Nose bleeds are often the result of common events, usually trauma, but nose bleeds can be a warning of other problems. Nose bleeds are caused by a small blood vessel rupturing. There are two main types of nose bleed, upper and lower septum nose bleeds.
Lower nose bleeds
Most nose bleeds occur within the lower end of the nose in the lower septum. The septum is the semi-rigid wall separating the two channels of the nose that contain blood vessels. These blood vessels lie close to the surface, making them susceptible to injury. Lower nose bleeds do not usually require medical attention unless the bleeding cannot be stopped or it happens in the very young.
Causes of lower end nose bleeds
The most common cause of nose bleeds is trauma. A blow, smack, or sometimes just picking the nose. Dryness inside of the nose can also cause bleeding. High altitudes, colds, allergies and medications are all responsible for nose bleeds.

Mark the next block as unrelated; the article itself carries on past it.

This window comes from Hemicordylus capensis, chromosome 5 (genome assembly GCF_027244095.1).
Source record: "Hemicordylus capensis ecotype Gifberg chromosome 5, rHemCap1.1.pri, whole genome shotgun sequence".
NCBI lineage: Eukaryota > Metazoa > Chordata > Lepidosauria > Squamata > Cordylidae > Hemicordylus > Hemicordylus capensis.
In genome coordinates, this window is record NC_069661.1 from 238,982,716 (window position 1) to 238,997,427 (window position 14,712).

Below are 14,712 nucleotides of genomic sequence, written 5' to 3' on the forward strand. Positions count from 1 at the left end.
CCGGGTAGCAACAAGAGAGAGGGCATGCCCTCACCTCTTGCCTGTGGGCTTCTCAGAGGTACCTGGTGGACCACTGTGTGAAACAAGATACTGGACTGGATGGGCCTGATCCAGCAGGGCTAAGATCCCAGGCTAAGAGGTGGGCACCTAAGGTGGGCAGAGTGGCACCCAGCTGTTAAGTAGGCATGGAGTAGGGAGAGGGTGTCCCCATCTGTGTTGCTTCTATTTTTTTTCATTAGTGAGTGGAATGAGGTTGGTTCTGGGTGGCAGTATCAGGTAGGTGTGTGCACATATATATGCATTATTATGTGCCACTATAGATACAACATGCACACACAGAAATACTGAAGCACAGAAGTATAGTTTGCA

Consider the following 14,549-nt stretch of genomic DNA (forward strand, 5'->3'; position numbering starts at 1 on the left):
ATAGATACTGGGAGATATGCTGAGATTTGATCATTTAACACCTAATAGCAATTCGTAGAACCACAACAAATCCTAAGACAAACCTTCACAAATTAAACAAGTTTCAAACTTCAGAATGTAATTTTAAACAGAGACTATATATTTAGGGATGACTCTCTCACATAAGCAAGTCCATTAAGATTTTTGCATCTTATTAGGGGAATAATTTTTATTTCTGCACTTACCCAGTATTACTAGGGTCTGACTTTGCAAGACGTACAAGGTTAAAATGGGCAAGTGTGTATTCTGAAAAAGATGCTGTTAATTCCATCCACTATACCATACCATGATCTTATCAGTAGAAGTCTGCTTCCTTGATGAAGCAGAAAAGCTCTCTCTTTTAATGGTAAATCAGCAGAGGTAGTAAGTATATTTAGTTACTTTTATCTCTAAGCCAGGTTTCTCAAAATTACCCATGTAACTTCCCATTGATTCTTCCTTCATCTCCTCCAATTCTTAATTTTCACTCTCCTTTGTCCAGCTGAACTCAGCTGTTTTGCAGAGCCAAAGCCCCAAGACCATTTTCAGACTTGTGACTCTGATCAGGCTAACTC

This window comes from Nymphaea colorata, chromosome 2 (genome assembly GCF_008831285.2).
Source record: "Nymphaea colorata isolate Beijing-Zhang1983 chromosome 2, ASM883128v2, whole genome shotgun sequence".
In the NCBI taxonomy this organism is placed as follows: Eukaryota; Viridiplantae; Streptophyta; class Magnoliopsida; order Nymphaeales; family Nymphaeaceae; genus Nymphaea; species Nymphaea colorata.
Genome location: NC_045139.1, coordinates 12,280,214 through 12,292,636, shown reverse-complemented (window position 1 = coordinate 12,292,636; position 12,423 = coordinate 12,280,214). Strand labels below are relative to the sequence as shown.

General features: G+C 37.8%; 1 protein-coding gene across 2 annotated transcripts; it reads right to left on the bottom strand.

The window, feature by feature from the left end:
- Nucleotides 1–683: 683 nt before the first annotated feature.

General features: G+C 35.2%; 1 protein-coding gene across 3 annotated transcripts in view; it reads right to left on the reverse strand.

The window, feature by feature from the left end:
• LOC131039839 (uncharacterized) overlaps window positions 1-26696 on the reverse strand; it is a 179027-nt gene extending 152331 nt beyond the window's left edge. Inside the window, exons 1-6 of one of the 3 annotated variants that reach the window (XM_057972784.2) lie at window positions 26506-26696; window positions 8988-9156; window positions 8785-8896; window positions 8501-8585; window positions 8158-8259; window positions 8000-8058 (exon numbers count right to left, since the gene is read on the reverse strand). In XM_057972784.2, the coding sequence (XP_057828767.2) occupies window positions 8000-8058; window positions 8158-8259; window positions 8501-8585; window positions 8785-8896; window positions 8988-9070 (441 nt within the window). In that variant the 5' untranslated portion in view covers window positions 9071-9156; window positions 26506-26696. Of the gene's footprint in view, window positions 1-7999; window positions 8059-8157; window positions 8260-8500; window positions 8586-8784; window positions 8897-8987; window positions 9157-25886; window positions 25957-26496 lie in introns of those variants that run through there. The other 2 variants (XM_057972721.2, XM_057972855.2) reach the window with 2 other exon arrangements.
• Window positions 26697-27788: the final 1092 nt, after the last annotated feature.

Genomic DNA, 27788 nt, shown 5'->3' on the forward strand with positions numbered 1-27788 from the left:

Treatment of lower end nose bleeds
Sit up straight and pinch the nostrils together firmly for 10 minutes.
You can place a cold compress or an ice pack across the bridge of your nose.
Vaseline can be used if the cause of the nose bleed is dryness.
When the bleeding stops do not jump up and down, take things easy, do not blow your nose or it will dislodge the clot and will probably start your nose bleed again.
If a nose bleed does not stop after 10 to 20 minutes of direct pressure.
More urgent medical attention is required if;
Upper septum nose bleeds
Upper septum nose bleeds are much more rare. Bleeding begins high within the nose and blood flows down the back of the mouth and throat even when the person is sitting up or standing. These nose bleeds can be very serious and do require urgent medical attention.
Causes of upper septum nose bleeds
Treatment of upper septum nose bleeds
Treatment is initially the same as for lower end nose bleeds. Your doctor may have pack the nose with gauze or an inflatable latex balloon if the bleeding does not stop. Cauterization of the bleeding blood vessel may be required. This involves an electrical or heated device to burn the ruptured blood vessel to stop the bleeding. The doctor uses a local anaesthetic before he or she begins this procedure.